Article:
The Indonesian leg of the Olympic torch relay has passed without great incident. And it also passed without great public attention. 5,000 invited guests, including Indonesian and Chinese students, attended the ceremony in a stadium in the centre of the capital Jakarta. Uninvited guests -- especially human rights activists -- were kept outside of the stadium by a heavy security presence.
The atmosphere is likely to be tense right up until the opening of the Olympics in Beijing in August
Originally, the relay was supposed to pass through large stretches of the bustling Indonesian capital. However, at Beijing’s request, the route was cut short and the ceremony was confined to the Bung Karno Sports Complex in the city centre.
In the stadium, the flame was carried for about seven kilometres by about eighty torch bearers, who included the governor of Jakarta, the minister of tourism and the Chinese ambassador to Indonesia.
Security in and around the stadium was kept very tight by over 3,000 police and military officers, who had water cannons and dogs. Before the torch even arrived the police had dispersed about 150 anti-China activists and arrested eight, who were later released.
No Human Rights, no Olympics
But during the relay itself, the police allowed dozens of other protesters to rally at the stadium’s gate. They shouted pro-Tibet slogans and carried banners reading “No Human Rights, No Olympics”.
“We want to show the international community that we, the Indonesian people, have different opinions about China and that we don’t share the views of the Indonesian government,” Tri Agus Siswowihardjo, who helped coordinate the demonstrations, explained.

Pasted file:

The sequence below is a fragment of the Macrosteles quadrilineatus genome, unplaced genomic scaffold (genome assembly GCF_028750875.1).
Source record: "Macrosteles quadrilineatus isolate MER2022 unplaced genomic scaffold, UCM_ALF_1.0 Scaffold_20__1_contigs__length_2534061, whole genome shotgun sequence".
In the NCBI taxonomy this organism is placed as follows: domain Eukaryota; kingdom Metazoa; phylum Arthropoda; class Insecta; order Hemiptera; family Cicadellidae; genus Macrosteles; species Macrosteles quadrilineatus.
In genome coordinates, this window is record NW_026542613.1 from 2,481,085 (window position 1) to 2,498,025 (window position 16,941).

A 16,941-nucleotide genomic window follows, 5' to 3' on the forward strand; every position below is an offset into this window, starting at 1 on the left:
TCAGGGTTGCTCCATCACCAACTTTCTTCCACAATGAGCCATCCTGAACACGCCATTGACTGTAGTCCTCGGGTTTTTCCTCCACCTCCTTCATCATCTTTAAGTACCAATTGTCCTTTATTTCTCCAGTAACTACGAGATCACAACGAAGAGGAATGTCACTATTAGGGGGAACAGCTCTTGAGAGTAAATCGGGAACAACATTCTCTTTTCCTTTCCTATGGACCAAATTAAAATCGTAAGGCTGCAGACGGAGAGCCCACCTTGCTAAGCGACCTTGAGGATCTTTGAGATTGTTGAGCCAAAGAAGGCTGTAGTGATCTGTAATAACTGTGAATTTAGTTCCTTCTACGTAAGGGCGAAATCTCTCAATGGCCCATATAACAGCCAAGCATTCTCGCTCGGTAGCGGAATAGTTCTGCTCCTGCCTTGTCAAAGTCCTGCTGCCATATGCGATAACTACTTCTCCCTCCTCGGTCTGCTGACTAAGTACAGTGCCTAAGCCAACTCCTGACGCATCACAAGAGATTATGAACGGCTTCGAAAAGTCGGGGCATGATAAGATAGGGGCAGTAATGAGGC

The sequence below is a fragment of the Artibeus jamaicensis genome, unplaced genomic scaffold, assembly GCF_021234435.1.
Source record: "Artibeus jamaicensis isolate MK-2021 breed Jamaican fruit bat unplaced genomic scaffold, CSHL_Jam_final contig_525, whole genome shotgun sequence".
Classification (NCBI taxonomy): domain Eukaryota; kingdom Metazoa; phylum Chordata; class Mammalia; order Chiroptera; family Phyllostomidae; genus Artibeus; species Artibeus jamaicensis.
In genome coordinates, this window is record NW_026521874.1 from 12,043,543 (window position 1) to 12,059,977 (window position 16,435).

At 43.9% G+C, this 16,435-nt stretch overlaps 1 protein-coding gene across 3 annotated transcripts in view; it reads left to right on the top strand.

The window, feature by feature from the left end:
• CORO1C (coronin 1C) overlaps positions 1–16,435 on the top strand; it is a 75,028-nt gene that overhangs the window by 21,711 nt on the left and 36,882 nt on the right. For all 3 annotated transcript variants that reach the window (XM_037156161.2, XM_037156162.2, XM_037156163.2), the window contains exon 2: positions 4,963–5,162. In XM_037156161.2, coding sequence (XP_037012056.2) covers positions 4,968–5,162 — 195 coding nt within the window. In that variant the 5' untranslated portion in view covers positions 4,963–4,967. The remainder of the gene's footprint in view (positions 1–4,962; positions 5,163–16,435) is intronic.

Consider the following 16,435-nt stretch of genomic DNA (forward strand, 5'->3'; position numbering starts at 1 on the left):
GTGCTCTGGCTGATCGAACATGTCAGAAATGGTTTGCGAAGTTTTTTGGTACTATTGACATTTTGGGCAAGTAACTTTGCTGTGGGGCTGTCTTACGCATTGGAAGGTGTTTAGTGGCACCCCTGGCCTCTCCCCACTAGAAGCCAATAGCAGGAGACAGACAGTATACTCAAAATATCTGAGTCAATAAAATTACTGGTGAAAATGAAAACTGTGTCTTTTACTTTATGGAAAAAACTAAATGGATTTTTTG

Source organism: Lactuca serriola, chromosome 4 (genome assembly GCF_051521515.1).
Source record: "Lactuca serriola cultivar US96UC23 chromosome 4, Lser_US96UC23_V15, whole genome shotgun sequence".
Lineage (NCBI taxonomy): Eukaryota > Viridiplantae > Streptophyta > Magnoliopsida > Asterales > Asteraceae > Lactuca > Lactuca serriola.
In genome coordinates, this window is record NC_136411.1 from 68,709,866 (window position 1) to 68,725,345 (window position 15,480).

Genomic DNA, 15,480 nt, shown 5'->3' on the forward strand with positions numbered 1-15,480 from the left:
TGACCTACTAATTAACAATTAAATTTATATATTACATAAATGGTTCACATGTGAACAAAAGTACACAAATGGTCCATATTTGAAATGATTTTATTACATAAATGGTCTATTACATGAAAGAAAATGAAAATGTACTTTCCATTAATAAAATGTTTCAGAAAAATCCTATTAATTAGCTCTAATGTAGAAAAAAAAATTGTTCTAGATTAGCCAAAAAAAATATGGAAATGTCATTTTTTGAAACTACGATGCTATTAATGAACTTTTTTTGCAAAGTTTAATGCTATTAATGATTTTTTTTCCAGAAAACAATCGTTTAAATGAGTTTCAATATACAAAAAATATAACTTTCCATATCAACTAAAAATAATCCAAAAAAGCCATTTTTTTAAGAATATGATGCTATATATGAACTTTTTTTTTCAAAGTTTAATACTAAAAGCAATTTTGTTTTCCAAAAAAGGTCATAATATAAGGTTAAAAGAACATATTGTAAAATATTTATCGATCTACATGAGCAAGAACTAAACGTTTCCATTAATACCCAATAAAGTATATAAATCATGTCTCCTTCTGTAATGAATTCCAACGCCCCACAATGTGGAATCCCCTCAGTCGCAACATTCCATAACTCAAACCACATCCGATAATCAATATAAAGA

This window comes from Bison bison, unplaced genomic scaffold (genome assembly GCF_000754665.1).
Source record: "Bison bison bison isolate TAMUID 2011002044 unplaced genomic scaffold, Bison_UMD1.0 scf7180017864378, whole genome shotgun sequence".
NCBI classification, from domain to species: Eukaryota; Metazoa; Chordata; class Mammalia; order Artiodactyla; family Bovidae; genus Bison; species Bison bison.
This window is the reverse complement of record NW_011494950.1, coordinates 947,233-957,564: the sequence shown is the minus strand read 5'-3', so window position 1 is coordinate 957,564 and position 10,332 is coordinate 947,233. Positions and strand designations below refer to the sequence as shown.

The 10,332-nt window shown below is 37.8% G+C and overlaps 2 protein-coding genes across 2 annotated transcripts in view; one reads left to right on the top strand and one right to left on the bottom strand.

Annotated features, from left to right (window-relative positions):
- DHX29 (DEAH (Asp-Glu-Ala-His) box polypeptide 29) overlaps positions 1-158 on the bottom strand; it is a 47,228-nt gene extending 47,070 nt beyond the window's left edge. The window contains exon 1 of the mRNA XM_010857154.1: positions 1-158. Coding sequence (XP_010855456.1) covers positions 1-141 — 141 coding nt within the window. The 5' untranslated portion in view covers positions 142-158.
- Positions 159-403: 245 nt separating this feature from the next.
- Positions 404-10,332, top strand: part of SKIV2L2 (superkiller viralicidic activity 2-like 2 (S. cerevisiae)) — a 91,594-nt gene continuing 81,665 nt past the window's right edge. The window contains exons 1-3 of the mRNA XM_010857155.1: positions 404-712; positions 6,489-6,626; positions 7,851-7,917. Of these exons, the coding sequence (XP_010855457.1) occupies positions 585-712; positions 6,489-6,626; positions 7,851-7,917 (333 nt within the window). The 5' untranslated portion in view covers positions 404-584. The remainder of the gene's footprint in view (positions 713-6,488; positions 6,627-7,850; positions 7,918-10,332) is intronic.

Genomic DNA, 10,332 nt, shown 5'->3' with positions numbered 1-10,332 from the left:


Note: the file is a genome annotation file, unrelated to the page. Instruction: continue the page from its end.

“We believe that China is using the Olympic Games as pure propaganda, not only to show off its economic prowess. We have to be critical.”
Sport and politics inseparable
He disagrees wholeheartedly with those who believe that the Olympic Games are a sporting event and have nothing to do with politics.
“The Olympics and politics belong together -- they are inseparable. Our ex-President Sukarno had a big stadium built in Jakarta but he used it for his sports festival GANEFO which had a political backdrop. It would be very naïve to separate sport and politics.”
The Games of the New Emerging Forces (GANEFO) first took place in 1963, having been set up as a counter to the Olympic Games.
But they triggered a lot of controversy and the International Olympic Committee decreed that athletes attending GANEFO would be ineligible to participate in the Olympic Games. There was never a second edition of GANEFO.
Misnamed "Journey of Harmony"
The problems besieging this year’s Olympic torch relay -- the somewhat misnamed “Journey of Harmony” -- are proof that the Olympic Games, too, can trigger controversy and are far from exempt of criticism.
Until the flame arrives safely in Beijing, the Olympic Committee will be on knife-edge, as will the Chinese government.
The flame, which came to Indonesia from Malaysia, is next due to arrive in Australia -- Beijing has already called on supporters there to turn up en masse.